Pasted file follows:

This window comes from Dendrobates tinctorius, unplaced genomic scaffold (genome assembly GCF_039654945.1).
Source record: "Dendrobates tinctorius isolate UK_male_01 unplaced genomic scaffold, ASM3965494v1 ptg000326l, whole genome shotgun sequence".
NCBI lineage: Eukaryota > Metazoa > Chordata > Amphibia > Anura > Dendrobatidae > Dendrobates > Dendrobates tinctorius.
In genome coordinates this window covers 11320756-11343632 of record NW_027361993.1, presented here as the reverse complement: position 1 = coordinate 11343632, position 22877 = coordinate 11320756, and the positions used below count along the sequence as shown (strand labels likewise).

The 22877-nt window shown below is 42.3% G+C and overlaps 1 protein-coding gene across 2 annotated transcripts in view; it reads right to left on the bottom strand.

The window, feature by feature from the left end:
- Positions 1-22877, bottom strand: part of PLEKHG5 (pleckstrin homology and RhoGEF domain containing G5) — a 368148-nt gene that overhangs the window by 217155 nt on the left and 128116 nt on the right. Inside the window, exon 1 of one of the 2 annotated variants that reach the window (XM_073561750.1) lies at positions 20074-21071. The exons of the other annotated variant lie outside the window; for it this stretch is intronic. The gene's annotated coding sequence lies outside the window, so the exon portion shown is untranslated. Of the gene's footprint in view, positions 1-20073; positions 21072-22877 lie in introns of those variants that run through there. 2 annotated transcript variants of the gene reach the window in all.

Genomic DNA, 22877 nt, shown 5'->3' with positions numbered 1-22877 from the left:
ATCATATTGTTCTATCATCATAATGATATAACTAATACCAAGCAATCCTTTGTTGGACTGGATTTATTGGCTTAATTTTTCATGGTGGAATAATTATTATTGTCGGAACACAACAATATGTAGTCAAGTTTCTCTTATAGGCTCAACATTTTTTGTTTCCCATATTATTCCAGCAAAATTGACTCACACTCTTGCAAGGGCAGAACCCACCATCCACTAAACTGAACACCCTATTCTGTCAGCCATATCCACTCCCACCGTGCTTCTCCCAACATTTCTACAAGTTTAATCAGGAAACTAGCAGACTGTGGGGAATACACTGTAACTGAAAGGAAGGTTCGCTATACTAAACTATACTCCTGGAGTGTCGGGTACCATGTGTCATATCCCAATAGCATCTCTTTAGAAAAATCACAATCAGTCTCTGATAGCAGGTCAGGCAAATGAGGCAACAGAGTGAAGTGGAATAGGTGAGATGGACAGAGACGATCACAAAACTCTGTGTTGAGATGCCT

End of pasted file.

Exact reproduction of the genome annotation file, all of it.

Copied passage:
This window comes from Dendrobates tinctorius, unplaced genomic scaffold (genome assembly GCF_039654945.1).
Source record: "Dendrobates tinctorius isolate UK_male_01 unplaced genomic scaffold, ASM3965494v1 ptg000326l, whole genome shotgun sequence".
NCBI lineage: Eukaryota > Metazoa > Chordata > Amphibia > Anura > Dendrobatidae > Dendrobates > Dendrobates tinctorius.
In genome coordinates this window covers 11320756-11343632 of record NW_027361993.1, presented here as the reverse complement: position 1 = coordinate 11343632, position 22877 = coordinate 11320756, and the positions used below count along the sequence as shown (strand labels likewise).

The 22877-nt window shown below is 42.3% G+C and overlaps 1 protein-coding gene across 2 annotated transcripts in view; it reads right to left on the bottom strand.

The window, feature by feature from the left end:
- Positions 1-22877, bottom strand: part of PLEKHG5 (pleckstrin homology and RhoGEF domain containing G5) — a 368148-nt gene that overhangs the window by 217155 nt on the left and 128116 nt on the right. Inside the window, exon 1 of one of the 2 annotated variants that reach the window (XM_073561750.1) lies at positions 20074-21071. The exons of the other annotated variant lie outside the window; for it this stretch is intronic. The gene's annotated coding sequence lies outside the window, so the exon portion shown is untranslated. Of the gene's footprint in view, positions 1-20073; positions 21072-22877 lie in introns of those variants that run through there. 2 annotated transcript variants of the gene reach the window in all.

Genomic DNA, 22877 nt, shown 5'->3' with positions numbered 1-22877 from the left:
ATCATATTGTTCTATCATCATAATGATATAACTAATACCAAGCAATCCTTTGTTGGACTGGATTTATTGGCTTAATTTTTCATGGTGGAATAATTATTATTGTCGGAACACAACAATATGTAGTCAAGTTTCTCTTATAGGCTCAACATTTTTTGTTTCCCATATTATTCCAGCAAAATTGACTCACACTCTTGCAAGGGCAGAACCCACCATCCACTAAACTGAACACCCTATTCTGTCAGCCATATCCACTCCCACCGTGCTTCTCCCAACATTTCTACAAGTTTAATCAGGAAACTAGCAGACTGTGGGGAATACACTGTAACTGAAAGGAAGGTTCGCTATACTAAACTATACTCCTGGAGTGTCGGGTACCATGTGTCATATCCCAATAGCATCTCTTTAGAAAAATCACAATCAGTCTCTGATAGCAGGTCAGGCAAATGAGGCAACAGAGTGAAGTGGAATAGGTGAGATGGACAGAGACGATCACAAAACTCTGTGTTGAGATGCCT